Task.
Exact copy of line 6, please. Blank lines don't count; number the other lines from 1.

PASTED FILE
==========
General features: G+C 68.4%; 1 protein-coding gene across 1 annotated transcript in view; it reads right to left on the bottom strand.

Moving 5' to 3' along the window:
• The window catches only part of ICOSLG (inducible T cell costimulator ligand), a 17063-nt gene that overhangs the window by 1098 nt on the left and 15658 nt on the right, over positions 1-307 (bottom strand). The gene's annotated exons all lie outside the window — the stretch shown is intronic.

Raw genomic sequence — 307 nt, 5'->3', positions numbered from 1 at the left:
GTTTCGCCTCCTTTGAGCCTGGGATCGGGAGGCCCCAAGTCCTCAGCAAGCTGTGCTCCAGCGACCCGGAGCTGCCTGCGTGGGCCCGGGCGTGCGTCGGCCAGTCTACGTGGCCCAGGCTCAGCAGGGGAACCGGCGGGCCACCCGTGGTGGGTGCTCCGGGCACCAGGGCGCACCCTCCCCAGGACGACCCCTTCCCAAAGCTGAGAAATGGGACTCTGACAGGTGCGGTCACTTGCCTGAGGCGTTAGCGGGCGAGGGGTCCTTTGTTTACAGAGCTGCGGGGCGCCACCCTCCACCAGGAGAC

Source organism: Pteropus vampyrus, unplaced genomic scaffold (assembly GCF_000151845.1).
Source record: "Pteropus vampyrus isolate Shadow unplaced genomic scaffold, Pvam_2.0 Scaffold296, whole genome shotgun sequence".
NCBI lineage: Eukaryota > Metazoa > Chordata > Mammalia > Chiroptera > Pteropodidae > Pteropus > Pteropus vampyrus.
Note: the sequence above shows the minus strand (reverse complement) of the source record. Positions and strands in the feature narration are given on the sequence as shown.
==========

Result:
Source organism: Pteropus vampyrus, unplaced genomic scaffold (assembly GCF_000151845.1).